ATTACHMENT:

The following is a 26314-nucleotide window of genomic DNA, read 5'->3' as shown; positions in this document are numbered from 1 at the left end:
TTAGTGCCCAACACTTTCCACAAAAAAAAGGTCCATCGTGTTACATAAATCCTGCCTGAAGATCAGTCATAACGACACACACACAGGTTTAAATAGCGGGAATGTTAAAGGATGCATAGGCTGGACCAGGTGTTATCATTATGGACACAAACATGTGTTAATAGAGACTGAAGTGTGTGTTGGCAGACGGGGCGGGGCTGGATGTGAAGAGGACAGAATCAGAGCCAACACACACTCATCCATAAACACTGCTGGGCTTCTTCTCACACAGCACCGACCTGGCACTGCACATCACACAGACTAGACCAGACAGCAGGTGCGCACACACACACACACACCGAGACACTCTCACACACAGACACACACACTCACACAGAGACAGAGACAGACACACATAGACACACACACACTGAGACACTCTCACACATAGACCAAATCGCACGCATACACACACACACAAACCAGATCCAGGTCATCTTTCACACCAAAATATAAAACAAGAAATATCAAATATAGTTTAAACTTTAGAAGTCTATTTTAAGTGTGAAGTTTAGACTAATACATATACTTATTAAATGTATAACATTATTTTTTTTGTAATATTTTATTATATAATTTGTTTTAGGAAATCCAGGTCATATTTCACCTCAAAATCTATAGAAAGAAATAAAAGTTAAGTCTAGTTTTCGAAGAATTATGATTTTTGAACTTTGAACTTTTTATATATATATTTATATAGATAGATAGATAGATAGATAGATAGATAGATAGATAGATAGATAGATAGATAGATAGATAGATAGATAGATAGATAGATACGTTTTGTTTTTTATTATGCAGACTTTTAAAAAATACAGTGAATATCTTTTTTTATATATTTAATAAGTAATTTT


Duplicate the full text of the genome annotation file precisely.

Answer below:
The following is a 26314-nucleotide window of genomic DNA, read 5'->3' as shown; positions in this document are numbered from 1 at the left end:
TTAGTGCCCAACACTTTCCACAAAAAAAAGGTCCATCGTGTTACATAAATCCTGCCTGAAGATCAGTCATAACGACACACACACAGGTTTAAATAGCGGGAATGTTAAAGGATGCATAGGCTGGACCAGGTGTTATCATTATGGACACAAACATGTGTTAATAGAGACTGAAGTGTGTGTTGGCAGACGGGGCGGGGCTGGATGTGAAGAGGACAGAATCAGAGCCAACACACACTCATCCATAAACACTGCTGGGCTTCTTCTCACACAGCACCGACCTGGCACTGCACATCACACAGACTAGACCAGACAGCAGGTGCGCACACACACACACACACCGAGACACTCTCACACACAGACACACACACTCACACAGAGACAGAGACAGACACACATAGACACACACACACTGAGACACTCTCACACATAGACCAAATCGCACGCATACACACACACACAAACCAGATCCAGGTCATCTTTCACACCAAAATATAAAACAAGAAATATCAAATATAGTTTAAACTTTAGAAGTCTATTTTAAGTGTGAAGTTTAGACTAATACATATACTTATTAAATGTATAACATTATTTTTTTTGTAATATTTTATTATATAATTTGTTTTAGGAAATCCAGGTCATATTTCACCTCAAAATCTATAGAAAGAAATAAAAGTTAAGTCTAGTTTTCGAAGAATTATGATTTTTGAACTTTGAACTTTTTATATATATATTTATATAGATAGATAGATAGATAGATAGATAGATAGATAGATAGATAGATAGATAGATAGATAGATAGATAGATAGATAGATAGATACGTTTTGTTTTTTATTATGCAGACTTTTAAAAAATACAGTGAATATCTTTTTTTATATATTTAATAAGTAATTTT